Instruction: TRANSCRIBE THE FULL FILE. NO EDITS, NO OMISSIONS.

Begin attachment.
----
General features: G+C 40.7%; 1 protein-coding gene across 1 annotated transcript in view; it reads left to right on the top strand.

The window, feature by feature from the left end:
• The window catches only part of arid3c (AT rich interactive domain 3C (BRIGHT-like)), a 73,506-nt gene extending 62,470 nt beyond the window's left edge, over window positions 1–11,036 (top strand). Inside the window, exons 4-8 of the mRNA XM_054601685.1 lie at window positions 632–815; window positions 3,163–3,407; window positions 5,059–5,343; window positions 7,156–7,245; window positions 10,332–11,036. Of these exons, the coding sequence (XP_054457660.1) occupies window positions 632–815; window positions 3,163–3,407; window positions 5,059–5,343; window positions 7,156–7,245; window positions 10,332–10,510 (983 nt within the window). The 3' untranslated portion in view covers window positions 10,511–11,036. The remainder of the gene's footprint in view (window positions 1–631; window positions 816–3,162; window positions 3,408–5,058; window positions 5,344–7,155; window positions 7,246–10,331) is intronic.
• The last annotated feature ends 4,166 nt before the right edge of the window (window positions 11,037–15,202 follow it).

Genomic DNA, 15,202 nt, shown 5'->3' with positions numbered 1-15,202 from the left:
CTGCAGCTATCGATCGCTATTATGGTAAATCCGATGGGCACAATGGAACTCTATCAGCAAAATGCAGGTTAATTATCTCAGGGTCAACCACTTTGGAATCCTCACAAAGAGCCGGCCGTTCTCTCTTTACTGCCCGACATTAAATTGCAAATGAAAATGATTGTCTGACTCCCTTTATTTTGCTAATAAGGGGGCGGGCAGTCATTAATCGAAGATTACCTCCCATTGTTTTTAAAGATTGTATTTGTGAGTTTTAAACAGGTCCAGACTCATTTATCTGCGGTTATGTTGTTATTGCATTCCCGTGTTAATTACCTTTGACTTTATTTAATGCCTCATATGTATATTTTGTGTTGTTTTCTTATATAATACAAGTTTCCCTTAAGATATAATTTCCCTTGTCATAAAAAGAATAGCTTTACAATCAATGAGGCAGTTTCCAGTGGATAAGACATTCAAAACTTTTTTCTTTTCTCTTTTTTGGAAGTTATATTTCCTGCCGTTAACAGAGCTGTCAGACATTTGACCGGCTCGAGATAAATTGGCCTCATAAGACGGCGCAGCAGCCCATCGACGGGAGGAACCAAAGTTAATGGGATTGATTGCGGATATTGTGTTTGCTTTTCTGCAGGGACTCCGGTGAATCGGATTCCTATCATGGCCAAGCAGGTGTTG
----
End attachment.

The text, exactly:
General features: G+C 40.7%; 1 protein-coding gene across 1 annotated transcript in view; it reads left to right on the top strand.

The window, feature by feature from the left end:
• The window catches only part of arid3c (AT rich interactive domain 3C (BRIGHT-like)), a 73,506-nt gene extending 62,470 nt beyond the window's left edge, over window positions 1–11,036 (top strand). Inside the window, exons 4-8 of the mRNA XM_054601685.1 lie at window positions 632–815; window positions 3,163–3,407; window positions 5,059–5,343; window positions 7,156–7,245; window positions 10,332–11,036. Of these exons, the coding sequence (XP_054457660.1) occupies window positions 632–815; window positions 3,163–3,407; window positions 5,059–5,343; window positions 7,156–7,245; window positions 10,332–10,510 (983 nt within the window). The 3' untranslated portion in view covers window positions 10,511–11,036. The remainder of the gene's footprint in view (window positions 1–631; window positions 816–3,162; window positions 3,408–5,058; window positions 5,344–7,155; window positions 7,246–10,331) is intronic.
• The last annotated feature ends 4,166 nt before the right edge of the window (window positions 11,037–15,202 follow it).

Genomic DNA, 15,202 nt, shown 5'->3' with positions numbered 1-15,202 from the left:
CTGCAGCTATCGATCGCTATTATGGTAAATCCGATGGGCACAATGGAACTCTATCAGCAAAATGCAGGTTAATTATCTCAGGGTCAACCACTTTGGAATCCTCACAAAGAGCCGGCCGTTCTCTCTTTACTGCCCGACATTAAATTGCAAATGAAAATGATTGTCTGACTCCCTTTATTTTGCTAATAAGGGGGCGGGCAGTCATTAATCGAAGATTACCTCCCATTGTTTTTAAAGATTGTATTTGTGAGTTTTAAACAGGTCCAGACTCATTTATCTGCGGTTATGTTGTTATTGCATTCCCGTGTTAATTACCTTTGACTTTATTTAATGCCTCATATGTATATTTTGTGTTGTTTTCTTATATAATACAAGTTTCCCTTAAGATATAATTTCCCTTGTCATAAAAAGAATAGCTTTACAATCAATGAGGCAGTTTCCAGTGGATAAGACATTCAAAACTTTTTTCTTTTCTCTTTTTTGGAAGTTATATTTCCTGCCGTTAACAGAGCTGTCAGACATTTGACCGGCTCGAGATAAATTGGCCTCATAAGACGGCGCAGCAGCCCATCGACGGGAGGAACCAAAGTTAATGGGATTGATTGCGGATATTGTGTTTGCTTTTCTGCAGGGACTCCGGTGAATCGGATTCCTATCATGGCCAAGCAGGTGTTG